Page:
Google Uses AI System To Detect Cancer

Posted: Mar 6 2017, 2:05am CST | by , Updated: Mar 6 2017, 2:15am CST, in News | Latest Science News

 
Google Uses AI System to Detect Cancer
Credit: Google Research Blog

Google's deep learning algorithm is a very sensitive tool for identifying breast cancer

Detecting cancer sooner rather than later can help prevent worst outcomes in many cases. Yet diagnosing different types of cancers in their earliest stages is not often possible. It requires years of training to gain the expertise and experience to do well in detecting cancerous tumor.

Even with extensive training, some symptoms may be hard to distinguish from the signs of other similar diseases. For example, agreement in diagnosis for some forms of breast cancer can be as low as 48% and this percentage of disagreement is not surprising given the massive amount of information needed to review in order to make an accurate diagnoses and often within a limited time.

To overcome these issues, Google researchers have developed an automated detection algorithm that is effective at identifying breast cancer. This artificial intelligence program can go through thousands of slides of cancer cells and can recognize specific patterns in huge dataset.

Though the technology is young and it must prove itself in many more tests, Google researchers believe that it is possible to train an algorithm that either match or exceed the performance of a pathologist who has extensive time to examine laboratory samples and to make a diagnosis. Currently, algorithm reaches the score of 89% which is significantly higher (73%) than that of a pathologist with no time constraint.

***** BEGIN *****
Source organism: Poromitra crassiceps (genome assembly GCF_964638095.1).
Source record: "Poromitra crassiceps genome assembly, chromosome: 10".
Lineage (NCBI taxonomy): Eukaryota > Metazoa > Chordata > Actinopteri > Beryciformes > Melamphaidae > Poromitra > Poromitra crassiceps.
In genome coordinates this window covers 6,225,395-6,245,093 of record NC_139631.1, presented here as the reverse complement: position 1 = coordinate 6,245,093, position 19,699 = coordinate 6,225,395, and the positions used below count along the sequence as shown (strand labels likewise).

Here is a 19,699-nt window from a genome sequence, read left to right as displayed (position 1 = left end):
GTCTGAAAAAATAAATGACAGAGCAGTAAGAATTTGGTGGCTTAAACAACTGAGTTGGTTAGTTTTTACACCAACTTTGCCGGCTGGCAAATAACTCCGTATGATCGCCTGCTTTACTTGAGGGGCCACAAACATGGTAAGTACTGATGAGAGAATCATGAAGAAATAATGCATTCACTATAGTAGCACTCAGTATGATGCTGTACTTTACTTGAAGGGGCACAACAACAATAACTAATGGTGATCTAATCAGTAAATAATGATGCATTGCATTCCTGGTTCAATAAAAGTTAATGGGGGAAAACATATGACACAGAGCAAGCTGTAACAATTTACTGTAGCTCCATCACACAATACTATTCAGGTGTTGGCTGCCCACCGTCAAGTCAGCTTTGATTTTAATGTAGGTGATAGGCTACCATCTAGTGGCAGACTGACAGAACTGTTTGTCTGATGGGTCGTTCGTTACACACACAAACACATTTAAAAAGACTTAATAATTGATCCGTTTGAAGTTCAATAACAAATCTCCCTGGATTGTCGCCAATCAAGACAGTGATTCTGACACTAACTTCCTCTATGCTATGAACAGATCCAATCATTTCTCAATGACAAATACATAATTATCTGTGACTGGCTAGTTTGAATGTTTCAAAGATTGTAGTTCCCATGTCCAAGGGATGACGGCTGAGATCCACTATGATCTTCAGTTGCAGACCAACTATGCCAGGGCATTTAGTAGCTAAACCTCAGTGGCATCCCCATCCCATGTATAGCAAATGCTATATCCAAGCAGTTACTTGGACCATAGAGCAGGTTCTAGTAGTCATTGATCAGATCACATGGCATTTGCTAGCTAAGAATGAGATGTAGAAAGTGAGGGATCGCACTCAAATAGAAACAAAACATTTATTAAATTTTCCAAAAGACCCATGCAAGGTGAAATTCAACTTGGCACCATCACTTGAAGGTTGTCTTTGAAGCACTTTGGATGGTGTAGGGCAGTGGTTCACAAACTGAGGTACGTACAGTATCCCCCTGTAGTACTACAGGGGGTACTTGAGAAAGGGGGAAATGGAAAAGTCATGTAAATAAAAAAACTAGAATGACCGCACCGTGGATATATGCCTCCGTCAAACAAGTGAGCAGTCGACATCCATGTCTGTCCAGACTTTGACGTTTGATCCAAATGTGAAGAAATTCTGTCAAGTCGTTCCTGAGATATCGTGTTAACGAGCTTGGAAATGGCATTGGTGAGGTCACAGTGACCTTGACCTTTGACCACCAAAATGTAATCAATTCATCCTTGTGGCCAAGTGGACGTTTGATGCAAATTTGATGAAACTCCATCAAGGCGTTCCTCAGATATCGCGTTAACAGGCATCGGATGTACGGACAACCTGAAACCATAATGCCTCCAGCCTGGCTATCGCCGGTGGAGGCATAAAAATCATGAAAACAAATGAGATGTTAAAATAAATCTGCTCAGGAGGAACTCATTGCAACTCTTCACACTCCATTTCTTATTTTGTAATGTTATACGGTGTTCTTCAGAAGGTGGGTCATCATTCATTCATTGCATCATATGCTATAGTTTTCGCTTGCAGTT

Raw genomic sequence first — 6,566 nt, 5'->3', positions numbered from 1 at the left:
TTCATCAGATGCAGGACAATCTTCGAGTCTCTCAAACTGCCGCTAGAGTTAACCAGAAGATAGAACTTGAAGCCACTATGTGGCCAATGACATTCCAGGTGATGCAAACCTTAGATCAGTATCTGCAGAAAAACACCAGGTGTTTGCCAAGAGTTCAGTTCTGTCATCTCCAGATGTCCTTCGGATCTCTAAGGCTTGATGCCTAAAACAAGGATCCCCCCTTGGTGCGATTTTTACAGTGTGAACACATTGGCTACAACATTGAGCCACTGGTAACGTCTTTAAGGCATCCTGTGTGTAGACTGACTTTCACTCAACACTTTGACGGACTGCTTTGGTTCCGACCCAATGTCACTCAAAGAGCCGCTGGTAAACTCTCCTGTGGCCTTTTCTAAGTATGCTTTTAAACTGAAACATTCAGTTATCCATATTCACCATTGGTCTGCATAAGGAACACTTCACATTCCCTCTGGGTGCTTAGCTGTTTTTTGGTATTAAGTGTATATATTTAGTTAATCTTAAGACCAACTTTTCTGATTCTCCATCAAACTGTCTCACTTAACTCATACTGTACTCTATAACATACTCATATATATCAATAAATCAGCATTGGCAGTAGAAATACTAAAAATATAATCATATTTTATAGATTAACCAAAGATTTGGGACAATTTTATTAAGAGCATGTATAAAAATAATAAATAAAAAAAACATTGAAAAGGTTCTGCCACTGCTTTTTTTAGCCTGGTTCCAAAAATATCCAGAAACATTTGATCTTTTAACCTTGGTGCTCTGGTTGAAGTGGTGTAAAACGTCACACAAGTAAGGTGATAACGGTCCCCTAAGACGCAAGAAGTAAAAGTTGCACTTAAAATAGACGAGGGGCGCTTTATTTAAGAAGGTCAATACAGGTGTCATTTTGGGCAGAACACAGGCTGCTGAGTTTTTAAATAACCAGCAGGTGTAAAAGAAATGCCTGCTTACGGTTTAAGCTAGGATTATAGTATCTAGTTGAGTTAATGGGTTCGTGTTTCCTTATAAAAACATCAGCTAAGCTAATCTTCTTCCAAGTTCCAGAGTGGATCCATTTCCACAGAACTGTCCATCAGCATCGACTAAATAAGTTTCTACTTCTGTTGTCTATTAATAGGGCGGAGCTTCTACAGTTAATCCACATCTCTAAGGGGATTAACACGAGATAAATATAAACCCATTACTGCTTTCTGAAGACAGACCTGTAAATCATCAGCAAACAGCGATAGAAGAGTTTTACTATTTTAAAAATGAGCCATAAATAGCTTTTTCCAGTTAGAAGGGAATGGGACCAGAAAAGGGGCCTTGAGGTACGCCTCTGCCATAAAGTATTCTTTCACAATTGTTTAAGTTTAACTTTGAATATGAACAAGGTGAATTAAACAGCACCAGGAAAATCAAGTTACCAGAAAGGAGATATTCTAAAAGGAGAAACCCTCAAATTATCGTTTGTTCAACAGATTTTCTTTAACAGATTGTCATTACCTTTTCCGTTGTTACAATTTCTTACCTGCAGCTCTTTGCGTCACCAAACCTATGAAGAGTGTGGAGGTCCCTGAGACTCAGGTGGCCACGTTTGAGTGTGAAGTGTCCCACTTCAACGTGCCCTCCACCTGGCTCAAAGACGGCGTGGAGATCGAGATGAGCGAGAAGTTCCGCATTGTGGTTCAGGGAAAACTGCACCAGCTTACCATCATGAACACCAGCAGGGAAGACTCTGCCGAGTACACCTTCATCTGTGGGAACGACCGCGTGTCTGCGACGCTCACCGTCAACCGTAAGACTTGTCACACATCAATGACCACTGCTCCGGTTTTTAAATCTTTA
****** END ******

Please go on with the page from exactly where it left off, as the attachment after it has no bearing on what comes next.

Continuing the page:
“We were not the only ones to see promising results, as other groups were getting as high as 81% with the same dataset. Even more exciting for us was that our model generalized very well, even to images that were acquired from a different hospital using different scanners.” Google statement reads.

Like many other deep learning algorithms, Google AI is far from being the perfect. It performed well for the task for which it was trained, but lacked certainty in detecting abnormalities that it was not explicitly trained to classify. To ensure the best outcome, the algorithm needs to be incorporated in a way that complements the pathologist’s workflow.

“We envision that algorithm such as ours could improve the efficiency and consistency of pathologists.” Google researchers wrote in the blog.

“These algorithms could enable pathologists to easily and accurately measure tumor size, a factor that is associated with prognosis.”

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Hira Bashir covers daily affairs around the world.

 

 

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